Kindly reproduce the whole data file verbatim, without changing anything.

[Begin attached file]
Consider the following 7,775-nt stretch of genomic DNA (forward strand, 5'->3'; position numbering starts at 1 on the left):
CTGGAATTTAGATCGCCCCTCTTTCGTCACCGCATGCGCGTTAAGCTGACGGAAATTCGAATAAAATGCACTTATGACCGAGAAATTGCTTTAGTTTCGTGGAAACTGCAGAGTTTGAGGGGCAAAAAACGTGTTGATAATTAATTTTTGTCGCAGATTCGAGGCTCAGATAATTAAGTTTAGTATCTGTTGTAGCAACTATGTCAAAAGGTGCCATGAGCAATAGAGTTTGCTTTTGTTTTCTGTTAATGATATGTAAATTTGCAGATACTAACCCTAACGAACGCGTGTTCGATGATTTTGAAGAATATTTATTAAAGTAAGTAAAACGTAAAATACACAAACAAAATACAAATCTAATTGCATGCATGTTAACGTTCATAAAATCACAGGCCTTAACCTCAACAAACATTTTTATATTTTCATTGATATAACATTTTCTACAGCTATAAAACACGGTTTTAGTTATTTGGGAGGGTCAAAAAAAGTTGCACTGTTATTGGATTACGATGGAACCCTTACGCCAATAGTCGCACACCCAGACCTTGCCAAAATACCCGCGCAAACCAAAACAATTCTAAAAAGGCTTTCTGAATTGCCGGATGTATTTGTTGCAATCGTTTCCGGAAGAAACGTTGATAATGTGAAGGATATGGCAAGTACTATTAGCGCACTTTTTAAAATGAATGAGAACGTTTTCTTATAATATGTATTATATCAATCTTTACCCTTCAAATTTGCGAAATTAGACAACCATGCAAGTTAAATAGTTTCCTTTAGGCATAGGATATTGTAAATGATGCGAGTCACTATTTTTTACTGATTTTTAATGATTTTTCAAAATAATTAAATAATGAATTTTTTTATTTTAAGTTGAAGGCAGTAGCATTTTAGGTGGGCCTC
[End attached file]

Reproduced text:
Consider the following 7,775-nt stretch of genomic DNA (forward strand, 5'->3'; position numbering starts at 1 on the left):
CTGGAATTTAGATCGCCCCTCTTTCGTCACCGCATGCGCGTTAAGCTGACGGAAATTCGAATAAAATGCACTTATGACCGAGAAATTGCTTTAGTTTCGTGGAAACTGCAGAGTTTGAGGGGCAAAAAACGTGTTGATAATTAATTTTTGTCGCAGATTCGAGGCTCAGATAATTAAGTTTAGTATCTGTTGTAGCAACTATGTCAAAAGGTGCCATGAGCAATAGAGTTTGCTTTTGTTTTCTGTTAATGATATGTAAATTTGCAGATACTAACCCTAACGAACGCGTGTTCGATGATTTTGAAGAATATTTATTAAAGTAAGTAAAACGTAAAATACACAAACAAAATACAAATCTAATTGCATGCATGTTAACGTTCATAAAATCACAGGCCTTAACCTCAACAAACATTTTTATATTTTCATTGATATAACATTTTCTACAGCTATAAAACACGGTTTTAGTTATTTGGGAGGGTCAAAAAAAGTTGCACTGTTATTGGATTACGATGGAACCCTTACGCCAATAGTCGCACACCCAGACCTTGCCAAAATACCCGCGCAAACCAAAACAATTCTAAAAAGGCTTTCTGAATTGCCGGATGTATTTGTTGCAATCGTTTCCGGAAGAAACGTTGATAATGTGAAGGATATGGCAAGTACTATTAGCGCACTTTTTAAAATGAATGAGAACGTTTTCTTATAATATGTATTATATCAATCTTTACCCTTCAAATTTGCGAAATTAGACAACCATGCAAGTTAAATAGTTTCCTTTAGGCATAGGATATTGTAAATGATGCGAGTCACTATTTTTTACTGATTTTTAATGATTTTTCAAAATAATTAAATAATGAATTTTTTTATTTTAAGTTGAAGGCAGTAGCATTTTAGGTGGGCCTC